European Wilderness Quality Standard and Audit System

The Need for a European Wilderness Quality Standard

The main reason for the absence of a coordinated strategy on Wilderness in Europe is the lack of a common, systematic European Wilderness Quality Standard. This is because there are many different words for ‘Wilderness’ and ‘Wild’. It is impossible to adequately promote, protect, and restore an area if its standard remains unclear, or is understood differently according to its geographic location, individual perception or local culture. It is important that this standard can thus be applied in operational circumstances, in a socio-economic and geographical independent way. The European Wilderness Quality Standard provides Europeans with:

  • Improved compliance – The European Wilderness Quality Standard and Audit System is compliant with all recent and existing Wilderness definitions currently applied in most European countries. This provides easy integration into national and regional policies.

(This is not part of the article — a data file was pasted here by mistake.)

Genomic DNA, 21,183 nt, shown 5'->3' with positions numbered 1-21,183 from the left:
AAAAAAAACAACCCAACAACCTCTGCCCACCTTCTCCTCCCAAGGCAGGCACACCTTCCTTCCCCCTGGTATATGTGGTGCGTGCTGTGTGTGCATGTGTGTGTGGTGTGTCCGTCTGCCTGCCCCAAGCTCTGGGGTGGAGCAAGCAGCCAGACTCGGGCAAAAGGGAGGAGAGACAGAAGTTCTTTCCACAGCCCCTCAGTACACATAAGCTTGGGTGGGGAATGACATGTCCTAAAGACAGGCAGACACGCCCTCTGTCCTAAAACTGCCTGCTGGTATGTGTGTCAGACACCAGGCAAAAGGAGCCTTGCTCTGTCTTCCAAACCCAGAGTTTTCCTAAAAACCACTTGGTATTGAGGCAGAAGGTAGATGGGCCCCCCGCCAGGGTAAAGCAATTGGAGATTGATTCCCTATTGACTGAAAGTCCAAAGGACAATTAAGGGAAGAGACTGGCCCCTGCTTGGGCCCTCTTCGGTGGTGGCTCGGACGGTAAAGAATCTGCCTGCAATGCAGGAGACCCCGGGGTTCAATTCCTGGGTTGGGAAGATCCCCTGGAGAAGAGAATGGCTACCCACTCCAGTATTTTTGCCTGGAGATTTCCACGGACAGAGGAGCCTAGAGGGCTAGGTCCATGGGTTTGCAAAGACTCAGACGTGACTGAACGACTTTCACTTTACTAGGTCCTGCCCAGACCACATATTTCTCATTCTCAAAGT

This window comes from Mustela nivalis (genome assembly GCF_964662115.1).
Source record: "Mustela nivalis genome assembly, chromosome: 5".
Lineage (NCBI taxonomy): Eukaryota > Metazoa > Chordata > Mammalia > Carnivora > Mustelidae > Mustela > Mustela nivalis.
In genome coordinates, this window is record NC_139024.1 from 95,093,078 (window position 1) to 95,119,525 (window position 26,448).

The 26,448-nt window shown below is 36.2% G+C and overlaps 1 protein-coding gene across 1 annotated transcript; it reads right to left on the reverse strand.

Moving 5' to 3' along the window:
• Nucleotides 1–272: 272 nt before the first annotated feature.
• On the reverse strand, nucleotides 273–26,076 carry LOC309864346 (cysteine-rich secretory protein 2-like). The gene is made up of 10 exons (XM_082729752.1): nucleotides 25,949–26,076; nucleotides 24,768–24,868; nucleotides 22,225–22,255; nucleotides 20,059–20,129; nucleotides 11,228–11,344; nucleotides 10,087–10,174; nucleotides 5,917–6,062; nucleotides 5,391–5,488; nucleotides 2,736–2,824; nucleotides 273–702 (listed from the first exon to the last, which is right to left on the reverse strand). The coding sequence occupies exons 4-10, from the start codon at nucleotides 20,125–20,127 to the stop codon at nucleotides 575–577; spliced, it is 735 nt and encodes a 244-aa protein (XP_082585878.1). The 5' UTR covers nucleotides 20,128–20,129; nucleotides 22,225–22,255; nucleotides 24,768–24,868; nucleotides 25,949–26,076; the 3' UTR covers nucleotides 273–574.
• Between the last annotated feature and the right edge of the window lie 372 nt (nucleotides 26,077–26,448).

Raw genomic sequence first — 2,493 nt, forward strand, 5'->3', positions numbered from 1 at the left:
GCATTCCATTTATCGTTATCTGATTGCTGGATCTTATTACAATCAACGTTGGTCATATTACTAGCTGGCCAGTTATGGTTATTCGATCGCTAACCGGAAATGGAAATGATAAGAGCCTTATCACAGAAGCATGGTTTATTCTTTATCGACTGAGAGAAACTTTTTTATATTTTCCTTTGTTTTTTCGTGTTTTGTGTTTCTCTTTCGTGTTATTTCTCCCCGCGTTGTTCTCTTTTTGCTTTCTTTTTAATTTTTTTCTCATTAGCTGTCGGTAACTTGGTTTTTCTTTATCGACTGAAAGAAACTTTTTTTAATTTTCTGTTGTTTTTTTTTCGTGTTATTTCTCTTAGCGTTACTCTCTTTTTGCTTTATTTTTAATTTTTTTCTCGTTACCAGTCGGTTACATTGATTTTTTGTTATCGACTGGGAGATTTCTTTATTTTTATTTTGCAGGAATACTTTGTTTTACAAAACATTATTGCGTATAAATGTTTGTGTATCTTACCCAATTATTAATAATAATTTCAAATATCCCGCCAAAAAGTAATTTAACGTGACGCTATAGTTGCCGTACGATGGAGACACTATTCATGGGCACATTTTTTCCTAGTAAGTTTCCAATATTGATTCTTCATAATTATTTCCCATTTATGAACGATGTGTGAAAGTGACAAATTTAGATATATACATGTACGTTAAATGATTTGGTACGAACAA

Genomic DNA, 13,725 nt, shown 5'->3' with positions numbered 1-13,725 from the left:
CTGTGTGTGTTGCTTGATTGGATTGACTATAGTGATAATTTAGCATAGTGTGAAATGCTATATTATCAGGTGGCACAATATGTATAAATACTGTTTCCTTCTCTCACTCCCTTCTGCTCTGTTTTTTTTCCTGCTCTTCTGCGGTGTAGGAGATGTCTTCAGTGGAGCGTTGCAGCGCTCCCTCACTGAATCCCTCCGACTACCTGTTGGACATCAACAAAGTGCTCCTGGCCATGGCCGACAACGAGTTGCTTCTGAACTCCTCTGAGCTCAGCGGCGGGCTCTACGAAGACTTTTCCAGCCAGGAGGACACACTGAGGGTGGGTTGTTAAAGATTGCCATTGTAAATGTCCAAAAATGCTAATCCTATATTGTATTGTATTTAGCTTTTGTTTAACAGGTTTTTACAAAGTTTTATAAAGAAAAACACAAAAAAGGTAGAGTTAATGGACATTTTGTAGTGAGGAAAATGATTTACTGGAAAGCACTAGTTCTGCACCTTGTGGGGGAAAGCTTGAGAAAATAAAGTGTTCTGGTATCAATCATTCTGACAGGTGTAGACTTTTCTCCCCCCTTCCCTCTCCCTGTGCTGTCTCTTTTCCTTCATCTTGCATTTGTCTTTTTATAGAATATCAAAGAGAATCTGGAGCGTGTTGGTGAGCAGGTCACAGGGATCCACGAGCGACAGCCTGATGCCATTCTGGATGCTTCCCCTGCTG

• Safety and reliability – Adherence to the European Wilderness Quality Standard and Audit System helps to ensure visitor satisfaction, reliability and environmental care. As a result, visitors perceive Wilderness as more dependable – this in turn raises visitor confidence, increasing visits and financial support.
  • Improving effectiveness – The European Wilderness Quality Standard and Audit System provides Wilderness managers with reliable third-party recommendations based upon a detailed SWOT analysis (Strengths, Weaknesses, Opportunities, Threats) on the basis of a standard set of European-wide accepted principles, criteria and indicators.